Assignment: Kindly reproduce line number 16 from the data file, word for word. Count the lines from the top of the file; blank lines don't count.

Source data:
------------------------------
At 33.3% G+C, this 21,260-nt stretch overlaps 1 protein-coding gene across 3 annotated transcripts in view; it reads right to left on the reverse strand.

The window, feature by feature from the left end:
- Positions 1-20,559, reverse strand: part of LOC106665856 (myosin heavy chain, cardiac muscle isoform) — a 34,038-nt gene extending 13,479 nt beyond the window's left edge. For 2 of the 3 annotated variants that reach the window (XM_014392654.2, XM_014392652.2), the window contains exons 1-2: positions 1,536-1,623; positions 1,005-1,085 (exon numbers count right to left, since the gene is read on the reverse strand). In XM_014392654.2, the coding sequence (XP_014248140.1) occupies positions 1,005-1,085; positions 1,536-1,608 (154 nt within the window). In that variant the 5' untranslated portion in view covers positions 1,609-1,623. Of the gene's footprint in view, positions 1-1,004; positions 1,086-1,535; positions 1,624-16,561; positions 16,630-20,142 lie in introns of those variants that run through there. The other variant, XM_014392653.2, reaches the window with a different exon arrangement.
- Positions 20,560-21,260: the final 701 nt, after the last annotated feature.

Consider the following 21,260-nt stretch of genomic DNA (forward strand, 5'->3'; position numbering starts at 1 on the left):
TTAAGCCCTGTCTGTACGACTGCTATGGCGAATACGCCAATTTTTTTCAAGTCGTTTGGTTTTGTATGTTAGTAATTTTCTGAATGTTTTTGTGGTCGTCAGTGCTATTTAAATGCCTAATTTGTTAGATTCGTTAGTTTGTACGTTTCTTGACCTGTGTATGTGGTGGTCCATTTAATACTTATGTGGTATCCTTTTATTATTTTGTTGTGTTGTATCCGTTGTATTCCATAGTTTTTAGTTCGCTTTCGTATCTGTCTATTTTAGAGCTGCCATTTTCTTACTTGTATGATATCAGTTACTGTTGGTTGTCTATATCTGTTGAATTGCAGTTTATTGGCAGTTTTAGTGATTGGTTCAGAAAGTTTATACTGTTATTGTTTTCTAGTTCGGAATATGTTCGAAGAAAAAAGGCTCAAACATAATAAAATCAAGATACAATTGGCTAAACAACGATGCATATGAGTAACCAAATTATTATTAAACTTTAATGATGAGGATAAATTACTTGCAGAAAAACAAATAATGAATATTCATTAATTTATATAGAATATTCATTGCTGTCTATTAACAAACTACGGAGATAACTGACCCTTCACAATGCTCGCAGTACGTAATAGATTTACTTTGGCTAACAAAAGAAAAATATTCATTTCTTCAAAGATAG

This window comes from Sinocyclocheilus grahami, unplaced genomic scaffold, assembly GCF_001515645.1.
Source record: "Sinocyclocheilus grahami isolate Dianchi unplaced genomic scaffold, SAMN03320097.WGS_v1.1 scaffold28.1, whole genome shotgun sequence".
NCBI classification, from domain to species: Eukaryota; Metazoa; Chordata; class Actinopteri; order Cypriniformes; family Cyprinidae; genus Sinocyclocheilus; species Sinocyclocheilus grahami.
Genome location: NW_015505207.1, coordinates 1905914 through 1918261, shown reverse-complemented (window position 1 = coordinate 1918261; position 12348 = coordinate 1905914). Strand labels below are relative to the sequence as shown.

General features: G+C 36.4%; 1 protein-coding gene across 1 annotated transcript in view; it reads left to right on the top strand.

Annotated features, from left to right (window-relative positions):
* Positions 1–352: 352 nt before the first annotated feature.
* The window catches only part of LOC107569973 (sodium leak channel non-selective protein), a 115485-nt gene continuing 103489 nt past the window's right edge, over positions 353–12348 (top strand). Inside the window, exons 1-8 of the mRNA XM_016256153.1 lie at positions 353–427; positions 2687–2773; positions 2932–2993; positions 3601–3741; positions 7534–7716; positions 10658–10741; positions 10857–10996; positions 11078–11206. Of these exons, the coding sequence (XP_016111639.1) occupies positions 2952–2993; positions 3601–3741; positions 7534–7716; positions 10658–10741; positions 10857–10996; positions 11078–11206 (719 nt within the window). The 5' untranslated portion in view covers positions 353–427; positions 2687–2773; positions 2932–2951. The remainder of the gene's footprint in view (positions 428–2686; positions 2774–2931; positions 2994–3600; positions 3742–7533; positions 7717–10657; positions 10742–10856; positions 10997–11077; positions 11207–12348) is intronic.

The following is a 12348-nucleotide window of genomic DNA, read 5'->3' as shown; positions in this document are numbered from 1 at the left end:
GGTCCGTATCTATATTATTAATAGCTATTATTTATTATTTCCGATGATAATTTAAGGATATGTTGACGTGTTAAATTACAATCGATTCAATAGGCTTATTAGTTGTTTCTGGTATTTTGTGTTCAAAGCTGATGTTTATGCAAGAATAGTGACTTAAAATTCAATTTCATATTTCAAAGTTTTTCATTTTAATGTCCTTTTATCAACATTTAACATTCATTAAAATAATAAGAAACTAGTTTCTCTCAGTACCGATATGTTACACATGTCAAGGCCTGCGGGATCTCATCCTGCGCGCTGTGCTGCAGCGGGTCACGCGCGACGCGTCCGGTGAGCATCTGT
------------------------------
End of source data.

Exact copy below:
GGTCCGTATCTATATTATTAATAGCTATTATTTATTATTTCCGATGATAATTTAAGGATATGTTGACGTGTTAAATTACAATCGATTCAATAGGCTTATTAGTTGTTTCTGGTATTTTGTGTTCAAAGCTGATGTTTATGCAAGAATAGTGACTTAAAATTCAATTTCATATTTCAAAGTTTTTCATTTTAATGTCCTTTTATCAACATTTAACATTCATTAAAATAATAAGAAACTAGTTTCTCTCAGTACCGATATGTTACACATGTCAAGGCCTGCGGGATCTCATCCTGCGCGCTGTGCTGCAGCGGGTCACGCGCGACGCGTCCGGTGAGCATCTGT